The pressure to have a special session to deal with capital outlay legislation that did not pass during the 2015 regular session is growing.
KRQE reported on city of Albuquerque leaders pushing for a special session to address capital outlay, including mayor Richard Berry’s administration.
Berry is a Republican and has generally been an ally of Gov. Susana Martinez, also a Republican.
“Now as the folks on the ground, the cities and the municipal governments, we’d really love to put that money to work and help employee, drive our economy towards some of these exciting construction projects,” Mayor Berry’s Chief of Staff Gilbert Montano said.
The Albuquerque Journal reported on discussions between top legislators in each chamber over what capital outlay legislation would look like.
House Speaker Don Tripp, R-Socorro, said Monday that top legislative staffers are working on potential versions of a new capital outlay bill.
“I’m very optimistic we can get something worked out,” Tripp told the Journal.
However, Sen. John Arthur Smith, D-Deming, another key figure in the special session talks, said no deal has been reached.
Smith heading up negotiations for Democrats likely shows opposition to using bonding capacity for road projects. Smith, chairman of the Senate Finance Committee, has been a frequent critic of that idea.
The fiscally conservative Democrat proposed a ten cent gas tax increase to pay for road projects, though that proposal never got off the ground in this year’s legislative session.
Last week, Martinez said she was talking with legislators in each chamber about capital outlay. Senate Democrats and business groups had previously called for a special session.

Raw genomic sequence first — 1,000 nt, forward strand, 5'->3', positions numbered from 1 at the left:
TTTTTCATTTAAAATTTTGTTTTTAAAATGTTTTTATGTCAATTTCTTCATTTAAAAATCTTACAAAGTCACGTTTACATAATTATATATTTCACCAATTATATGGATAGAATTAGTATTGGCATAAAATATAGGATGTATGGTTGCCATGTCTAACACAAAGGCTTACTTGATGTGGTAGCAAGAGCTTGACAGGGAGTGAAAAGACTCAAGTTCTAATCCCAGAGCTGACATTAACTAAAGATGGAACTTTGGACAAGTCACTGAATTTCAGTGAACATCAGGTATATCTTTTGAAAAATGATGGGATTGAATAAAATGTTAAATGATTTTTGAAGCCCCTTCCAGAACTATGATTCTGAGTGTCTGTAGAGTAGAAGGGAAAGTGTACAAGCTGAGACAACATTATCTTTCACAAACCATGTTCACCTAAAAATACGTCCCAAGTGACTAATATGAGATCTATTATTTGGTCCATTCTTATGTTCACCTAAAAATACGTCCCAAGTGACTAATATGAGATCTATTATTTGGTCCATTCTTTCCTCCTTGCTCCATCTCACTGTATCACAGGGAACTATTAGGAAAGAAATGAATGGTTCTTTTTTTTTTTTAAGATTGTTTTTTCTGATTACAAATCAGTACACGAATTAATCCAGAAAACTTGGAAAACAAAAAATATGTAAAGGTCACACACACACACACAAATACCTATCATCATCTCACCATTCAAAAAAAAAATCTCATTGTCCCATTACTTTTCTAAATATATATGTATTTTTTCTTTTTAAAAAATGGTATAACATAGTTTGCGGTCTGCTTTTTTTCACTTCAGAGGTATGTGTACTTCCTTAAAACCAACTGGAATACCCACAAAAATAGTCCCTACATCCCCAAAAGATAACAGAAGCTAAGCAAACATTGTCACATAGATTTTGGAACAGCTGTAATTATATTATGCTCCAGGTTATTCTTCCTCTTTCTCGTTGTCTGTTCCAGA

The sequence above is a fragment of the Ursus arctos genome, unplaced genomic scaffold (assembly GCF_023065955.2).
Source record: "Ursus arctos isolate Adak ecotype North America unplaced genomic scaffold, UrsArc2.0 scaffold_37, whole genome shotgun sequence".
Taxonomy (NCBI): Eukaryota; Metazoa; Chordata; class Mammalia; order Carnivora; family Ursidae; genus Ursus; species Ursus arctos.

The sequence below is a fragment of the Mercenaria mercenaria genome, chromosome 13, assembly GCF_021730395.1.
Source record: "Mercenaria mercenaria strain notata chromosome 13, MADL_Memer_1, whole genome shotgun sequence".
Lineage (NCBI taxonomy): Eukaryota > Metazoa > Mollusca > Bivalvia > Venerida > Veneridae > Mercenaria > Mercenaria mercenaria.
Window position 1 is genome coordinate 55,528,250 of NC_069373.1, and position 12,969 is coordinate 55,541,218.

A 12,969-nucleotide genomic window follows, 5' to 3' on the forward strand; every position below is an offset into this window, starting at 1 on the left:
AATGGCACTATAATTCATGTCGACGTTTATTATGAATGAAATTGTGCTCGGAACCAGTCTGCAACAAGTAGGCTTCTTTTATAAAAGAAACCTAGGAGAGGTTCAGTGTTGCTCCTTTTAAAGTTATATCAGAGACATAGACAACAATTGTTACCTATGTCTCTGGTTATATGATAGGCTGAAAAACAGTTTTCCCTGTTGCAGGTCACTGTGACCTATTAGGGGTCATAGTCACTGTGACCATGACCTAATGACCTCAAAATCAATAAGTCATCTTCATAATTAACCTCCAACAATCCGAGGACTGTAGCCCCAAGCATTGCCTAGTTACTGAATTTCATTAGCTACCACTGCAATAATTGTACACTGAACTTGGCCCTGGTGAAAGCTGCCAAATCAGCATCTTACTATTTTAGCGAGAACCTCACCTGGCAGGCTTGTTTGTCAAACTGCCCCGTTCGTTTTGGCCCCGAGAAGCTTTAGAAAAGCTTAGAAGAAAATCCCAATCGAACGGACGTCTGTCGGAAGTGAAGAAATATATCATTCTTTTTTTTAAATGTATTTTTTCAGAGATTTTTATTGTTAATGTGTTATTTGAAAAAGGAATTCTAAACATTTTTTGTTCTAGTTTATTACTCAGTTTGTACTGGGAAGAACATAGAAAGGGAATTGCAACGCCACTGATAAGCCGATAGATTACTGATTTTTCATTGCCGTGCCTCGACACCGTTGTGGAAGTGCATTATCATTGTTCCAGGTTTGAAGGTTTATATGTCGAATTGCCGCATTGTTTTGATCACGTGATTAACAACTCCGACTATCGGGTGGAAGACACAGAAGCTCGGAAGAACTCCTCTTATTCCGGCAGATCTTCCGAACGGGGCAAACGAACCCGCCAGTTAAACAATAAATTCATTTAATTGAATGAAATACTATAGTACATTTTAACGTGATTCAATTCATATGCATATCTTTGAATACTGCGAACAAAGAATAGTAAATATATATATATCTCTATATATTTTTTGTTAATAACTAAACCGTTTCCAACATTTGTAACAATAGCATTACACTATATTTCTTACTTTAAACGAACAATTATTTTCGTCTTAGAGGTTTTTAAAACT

In her press conference immediately following the legislative session, Martinez said she had no plans to call for a special session.
Capital outlay provides funding for infrastructure projects throughout the state. This year, the House and Senate could not come to an agreement and the House passed capital outlay with about fifteen minutes to go in the session. The version was very different than the version that passed the Senate unanimously and passed on a party-line vote.
The Senate did not hear the capital outlay legislation in time.
Martinez can call a special session at any time and set the agenda on what can be heard; it is completely possible that Martinez can add other priorities that failed during the regular session, such as third-grade retention, right-to-work, repealing driver’s licenses for those in the country illegally and more.
However, that would run counter to the idea of a one-day special session that many have expressed support for.
There is also the option of an extraordinary session, though that would take three-fifths of the House and three-fifths of the Senate to sign up for such a session. That was last done in 2002 to pass a state budget and override a veto by then-governor Gary Johnson.